The Effect of the Foreclosure Crisis on Health
- Author(s): Downing, Janelle
- Advisor(s): Rodriguez, Hector
- et al.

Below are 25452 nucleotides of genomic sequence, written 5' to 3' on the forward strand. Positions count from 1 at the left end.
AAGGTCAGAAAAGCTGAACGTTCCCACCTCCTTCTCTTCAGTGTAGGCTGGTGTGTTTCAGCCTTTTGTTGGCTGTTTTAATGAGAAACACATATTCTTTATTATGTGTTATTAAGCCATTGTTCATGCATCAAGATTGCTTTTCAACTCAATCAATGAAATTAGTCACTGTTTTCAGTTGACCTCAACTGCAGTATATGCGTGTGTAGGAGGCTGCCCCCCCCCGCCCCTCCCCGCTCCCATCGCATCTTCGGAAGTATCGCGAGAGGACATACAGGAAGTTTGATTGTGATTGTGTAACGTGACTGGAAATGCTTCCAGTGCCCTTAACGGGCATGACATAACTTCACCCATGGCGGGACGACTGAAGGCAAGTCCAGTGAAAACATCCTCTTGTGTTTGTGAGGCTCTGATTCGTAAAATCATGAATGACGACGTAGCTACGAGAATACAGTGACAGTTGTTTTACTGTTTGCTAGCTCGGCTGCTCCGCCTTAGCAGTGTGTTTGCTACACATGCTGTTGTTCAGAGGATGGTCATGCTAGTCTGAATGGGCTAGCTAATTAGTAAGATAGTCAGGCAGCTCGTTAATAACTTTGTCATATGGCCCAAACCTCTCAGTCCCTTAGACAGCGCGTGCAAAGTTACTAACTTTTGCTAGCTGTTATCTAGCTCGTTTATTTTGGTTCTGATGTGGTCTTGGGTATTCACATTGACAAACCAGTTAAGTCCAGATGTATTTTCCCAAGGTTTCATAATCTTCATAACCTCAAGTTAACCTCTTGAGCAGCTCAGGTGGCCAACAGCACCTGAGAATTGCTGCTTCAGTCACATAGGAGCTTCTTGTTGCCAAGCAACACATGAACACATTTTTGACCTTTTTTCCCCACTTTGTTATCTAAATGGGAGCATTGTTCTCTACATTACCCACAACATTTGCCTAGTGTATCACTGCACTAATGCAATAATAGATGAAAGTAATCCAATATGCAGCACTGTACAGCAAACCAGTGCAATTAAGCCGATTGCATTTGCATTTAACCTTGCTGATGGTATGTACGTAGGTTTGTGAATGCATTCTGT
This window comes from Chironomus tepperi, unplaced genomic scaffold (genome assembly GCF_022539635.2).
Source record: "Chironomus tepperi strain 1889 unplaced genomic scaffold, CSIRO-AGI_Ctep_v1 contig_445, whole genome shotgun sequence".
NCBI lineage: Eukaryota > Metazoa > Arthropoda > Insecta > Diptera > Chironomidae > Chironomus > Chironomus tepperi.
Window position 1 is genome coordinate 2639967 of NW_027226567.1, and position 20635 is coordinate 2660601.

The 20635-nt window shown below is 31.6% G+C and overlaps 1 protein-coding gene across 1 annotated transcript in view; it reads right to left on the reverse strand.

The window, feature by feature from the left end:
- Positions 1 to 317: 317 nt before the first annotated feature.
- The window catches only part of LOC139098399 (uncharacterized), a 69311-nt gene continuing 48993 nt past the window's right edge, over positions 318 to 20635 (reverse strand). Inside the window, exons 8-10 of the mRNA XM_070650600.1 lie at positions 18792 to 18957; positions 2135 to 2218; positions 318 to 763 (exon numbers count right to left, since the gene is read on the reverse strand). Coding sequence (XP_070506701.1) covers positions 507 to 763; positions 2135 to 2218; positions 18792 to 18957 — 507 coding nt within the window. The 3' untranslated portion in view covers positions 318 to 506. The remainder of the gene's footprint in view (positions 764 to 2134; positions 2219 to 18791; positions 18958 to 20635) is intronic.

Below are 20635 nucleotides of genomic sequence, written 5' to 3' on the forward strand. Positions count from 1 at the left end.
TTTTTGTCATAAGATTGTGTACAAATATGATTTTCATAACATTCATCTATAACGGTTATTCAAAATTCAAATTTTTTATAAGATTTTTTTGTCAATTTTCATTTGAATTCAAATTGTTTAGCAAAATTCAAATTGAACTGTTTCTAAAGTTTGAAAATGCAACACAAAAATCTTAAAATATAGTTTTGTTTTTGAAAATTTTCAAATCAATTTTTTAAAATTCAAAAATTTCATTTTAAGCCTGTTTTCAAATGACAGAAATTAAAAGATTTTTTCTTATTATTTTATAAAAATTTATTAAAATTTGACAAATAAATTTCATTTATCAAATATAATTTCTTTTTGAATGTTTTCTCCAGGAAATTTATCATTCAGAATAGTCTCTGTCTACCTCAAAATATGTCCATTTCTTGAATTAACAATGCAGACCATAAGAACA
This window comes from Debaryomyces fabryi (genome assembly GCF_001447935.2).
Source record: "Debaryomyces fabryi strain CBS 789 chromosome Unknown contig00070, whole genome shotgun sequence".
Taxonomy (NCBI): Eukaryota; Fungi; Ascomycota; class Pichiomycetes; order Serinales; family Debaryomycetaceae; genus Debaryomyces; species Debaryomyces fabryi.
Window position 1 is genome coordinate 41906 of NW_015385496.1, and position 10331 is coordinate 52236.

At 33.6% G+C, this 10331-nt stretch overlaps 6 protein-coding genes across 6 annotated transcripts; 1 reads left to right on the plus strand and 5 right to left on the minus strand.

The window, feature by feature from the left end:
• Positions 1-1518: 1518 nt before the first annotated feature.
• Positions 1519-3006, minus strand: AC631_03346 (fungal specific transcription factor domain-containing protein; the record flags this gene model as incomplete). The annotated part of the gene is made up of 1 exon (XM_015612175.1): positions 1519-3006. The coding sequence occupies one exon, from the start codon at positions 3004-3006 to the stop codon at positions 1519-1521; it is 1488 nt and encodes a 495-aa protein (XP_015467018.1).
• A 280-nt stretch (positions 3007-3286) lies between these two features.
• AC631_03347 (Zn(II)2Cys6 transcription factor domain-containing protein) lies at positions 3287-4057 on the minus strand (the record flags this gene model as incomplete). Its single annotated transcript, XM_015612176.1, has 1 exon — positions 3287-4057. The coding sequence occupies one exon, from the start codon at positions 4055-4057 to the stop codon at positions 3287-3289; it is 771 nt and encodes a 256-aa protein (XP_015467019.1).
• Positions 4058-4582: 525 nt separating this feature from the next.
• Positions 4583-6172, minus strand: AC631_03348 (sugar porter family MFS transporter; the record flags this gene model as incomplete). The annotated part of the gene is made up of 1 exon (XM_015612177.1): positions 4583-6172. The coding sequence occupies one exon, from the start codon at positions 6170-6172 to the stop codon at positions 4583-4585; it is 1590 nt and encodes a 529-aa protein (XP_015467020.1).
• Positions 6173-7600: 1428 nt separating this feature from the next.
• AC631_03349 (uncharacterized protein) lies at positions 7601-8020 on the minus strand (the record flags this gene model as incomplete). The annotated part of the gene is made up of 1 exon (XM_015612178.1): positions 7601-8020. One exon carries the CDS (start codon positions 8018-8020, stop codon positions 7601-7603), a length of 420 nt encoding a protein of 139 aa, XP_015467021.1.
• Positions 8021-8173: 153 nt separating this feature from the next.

Foreclosure rates reached unprecedented levels in the United States during the Great Recession. During 2010, one in 45 housing units nationwide received a foreclosure filing. Residents who lived near properties in foreclosure from 2007 to 2012 lost an estimated collective $2.2 trillion in property values, local governments tax base declined, and affected communities experienced an increase in crime and blight. In the aftermath of the foreclosure crisis, little is known about how the foreclosure crisis affected the health of homeowners who lost their homes to foreclosure and the health of residents living in communities hit hard by the crisis. This dissertation, made up of three papers, first explores the explicit and implicit theories evoked by the literature in this space, and then empirically tests the hypothesis that the foreclosure crisis had spillover effects on health. The first paper systematically reviews the existing, early-stage research on foreclosures and health by presenting an organizational schema based on level of analysis, type of housing distress measure, and health outcome. In addition, the review describes the specific mechanisms linking foreclosures and health, and how this field aligns and departs from the larger body of work on recessions and health. The second and third papers empirically test if the foreclosure crisis has an impact on glycemic control (hemoglobin A1c) and weight change of patients in a large clinical population of continuously insured patients with diabetes living in the Bay Area of California during 2007 to 2010. The three primary conclusions from this work are: 1) there was no evidence of a spillover effect of the foreclosure crisis on A1c or weight change among patients in a managed care system; 2) the pathways by which health is influenced by experiencing a foreclosure compared to living near a foreclosure are distinct and vary based on the manner in which the exposure and outcome are operationalized; 3) housing and labor market factors appear to have related yet discrete repercussions on health and healthcare.